“My dictionary was my best friend,’’ he recalled. “I went home and took my time. There were nights I didn’t sleep or slept very little.’’

But, he said, his scores on college entrance exams were horrible.

“My English score, I bombed,’’ he said. “That’s where this program comes in.’’

Torch Scholars, underwritten by donors, are mostly students of color who come from 10 states and 11 countries. They start college at an academic deficit (SAT scores about 270 points below their freshmen peers) and without the support system in place at home to help navigate the complexities of higher education. They made it out of high school because of personal drive, often identifying one person to stand by them.

At Northeastern, Torch Scholars receive one-on-one attention from program administrators, mentors as well as each other.

“I love the fact that Torch is something of a community,’’ Tyrene Soler said after bumping into Polanco in the elevator of their West Village dorm. Soler is a member of the community service organization Polanco started, DRYVE (Distributing Resources to Youth through Volunteer Efforts), that raises money to build schools in Latin America.

Soler just finished her freshman year. She worked 30 hours a week to pay her tuition at a Catholic high school and sometimes wouldn’t get home until after 1 a.m. on school nights.

She will be at today’s graduation to cheer on her fellow Torchies but will do so with conflicted emotions: happiness at their success, but sadness that members of her Northeastern family are leaving.

There are 44 students in the program. So far, 87 percent of students who have started in Torch are still at Northeastern. Torch Scholars catch up with their peers academically, too. In the past four years, the average freshman GPA is 2.9. Polanco, whose degree is in international business and accounting, graduates with a 3.1.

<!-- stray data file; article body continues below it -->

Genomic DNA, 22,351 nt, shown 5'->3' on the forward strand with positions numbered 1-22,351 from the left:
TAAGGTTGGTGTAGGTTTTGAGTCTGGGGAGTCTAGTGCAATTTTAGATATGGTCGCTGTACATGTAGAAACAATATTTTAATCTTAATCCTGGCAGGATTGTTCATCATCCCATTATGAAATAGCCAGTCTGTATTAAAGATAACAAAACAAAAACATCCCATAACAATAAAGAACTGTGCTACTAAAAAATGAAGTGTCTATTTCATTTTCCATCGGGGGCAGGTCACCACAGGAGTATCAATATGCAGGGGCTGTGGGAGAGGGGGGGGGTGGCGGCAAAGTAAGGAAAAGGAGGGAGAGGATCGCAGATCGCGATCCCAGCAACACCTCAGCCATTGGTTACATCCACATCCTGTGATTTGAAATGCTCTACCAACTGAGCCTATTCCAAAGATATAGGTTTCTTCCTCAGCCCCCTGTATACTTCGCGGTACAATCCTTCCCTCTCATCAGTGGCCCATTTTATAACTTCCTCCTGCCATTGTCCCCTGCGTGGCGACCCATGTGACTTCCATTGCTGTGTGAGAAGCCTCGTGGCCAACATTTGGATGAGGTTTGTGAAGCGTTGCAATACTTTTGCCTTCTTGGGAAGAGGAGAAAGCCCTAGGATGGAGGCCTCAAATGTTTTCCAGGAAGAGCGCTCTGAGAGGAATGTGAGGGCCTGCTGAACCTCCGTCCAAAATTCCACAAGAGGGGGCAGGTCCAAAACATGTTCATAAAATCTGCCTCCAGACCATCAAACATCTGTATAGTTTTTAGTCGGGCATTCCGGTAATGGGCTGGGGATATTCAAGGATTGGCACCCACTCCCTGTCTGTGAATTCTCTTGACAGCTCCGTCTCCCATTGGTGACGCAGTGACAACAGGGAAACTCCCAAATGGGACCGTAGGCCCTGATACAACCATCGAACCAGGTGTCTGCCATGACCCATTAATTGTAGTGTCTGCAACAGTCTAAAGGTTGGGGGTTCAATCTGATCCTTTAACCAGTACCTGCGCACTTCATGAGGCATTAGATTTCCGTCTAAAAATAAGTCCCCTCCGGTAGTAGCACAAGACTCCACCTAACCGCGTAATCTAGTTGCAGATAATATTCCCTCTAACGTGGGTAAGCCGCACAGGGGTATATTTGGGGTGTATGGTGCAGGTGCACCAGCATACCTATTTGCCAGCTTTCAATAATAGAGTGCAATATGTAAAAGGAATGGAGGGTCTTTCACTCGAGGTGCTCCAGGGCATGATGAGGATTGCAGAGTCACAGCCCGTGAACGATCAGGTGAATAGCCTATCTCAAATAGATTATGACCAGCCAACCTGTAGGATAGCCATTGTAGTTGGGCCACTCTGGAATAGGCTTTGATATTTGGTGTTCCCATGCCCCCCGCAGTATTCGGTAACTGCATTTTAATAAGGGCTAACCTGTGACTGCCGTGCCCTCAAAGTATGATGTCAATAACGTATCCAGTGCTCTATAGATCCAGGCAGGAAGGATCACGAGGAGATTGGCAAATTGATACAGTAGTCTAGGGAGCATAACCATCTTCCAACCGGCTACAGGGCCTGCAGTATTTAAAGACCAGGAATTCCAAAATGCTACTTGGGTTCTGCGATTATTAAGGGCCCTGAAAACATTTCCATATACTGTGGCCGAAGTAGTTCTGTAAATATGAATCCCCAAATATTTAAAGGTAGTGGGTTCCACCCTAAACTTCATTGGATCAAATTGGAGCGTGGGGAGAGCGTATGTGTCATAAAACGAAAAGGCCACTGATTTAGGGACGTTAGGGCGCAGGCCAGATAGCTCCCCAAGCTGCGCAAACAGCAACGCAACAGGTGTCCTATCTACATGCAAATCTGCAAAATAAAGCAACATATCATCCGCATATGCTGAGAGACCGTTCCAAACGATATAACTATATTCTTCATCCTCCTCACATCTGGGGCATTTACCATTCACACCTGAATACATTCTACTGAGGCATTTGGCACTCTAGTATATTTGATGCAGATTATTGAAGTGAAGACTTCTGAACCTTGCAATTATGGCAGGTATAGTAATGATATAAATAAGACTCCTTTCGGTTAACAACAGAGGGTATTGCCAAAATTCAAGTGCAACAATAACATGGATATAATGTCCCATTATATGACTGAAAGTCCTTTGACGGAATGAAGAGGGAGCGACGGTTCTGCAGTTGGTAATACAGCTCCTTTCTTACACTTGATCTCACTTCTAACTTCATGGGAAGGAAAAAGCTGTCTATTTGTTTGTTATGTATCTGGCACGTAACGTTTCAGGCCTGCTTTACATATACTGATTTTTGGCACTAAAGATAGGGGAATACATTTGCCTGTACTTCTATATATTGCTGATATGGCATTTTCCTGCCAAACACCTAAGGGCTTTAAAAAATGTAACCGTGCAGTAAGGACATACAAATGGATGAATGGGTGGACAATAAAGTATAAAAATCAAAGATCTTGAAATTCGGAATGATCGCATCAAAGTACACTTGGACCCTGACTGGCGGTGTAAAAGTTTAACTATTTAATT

“We’ve learned that emotional readiness is one of the biggest things for low-income, first generation students,’’ McCarthy said adding that students must be adaptable, introspective, and open-minded.

Students must be nominated for the scholarship, chosen from about 500 applicants annually. Fifty finalists participate in an intense daylong interview that includes a simulated lecture as well as group and individual interviews with faculty and staff.

Six of this first class of 11 have already been accepted to graduate school or secured jobs in these sour economic times.

“We have our own different stories, but I think we all have the same qualities and backgrounds,’’ said Besa Beja, who will work for Johnson & Johnson in Silicon Valley after graduation. “Figuring out things on our own and fighting for what we wanted . . . that made our bond even stronger because we were able to understand each other on a different level.’’

Like Polanco, she spoke no English when her family immigrated about a decade ago, fleeing Albania to escape political conflict. Like Beja, Polanco already has a job lined up. He will work in accounting at MathWorks in Natick.

As Polanco walked through his bare dorm room the day he turned in the keys, there was little separating him from a typical Northeastern student. Takeout menus clung to the fridge. Trash overflowed from the bin. And a sense of nostalgia and expectation filled his heart as the next chapter in his journey begins.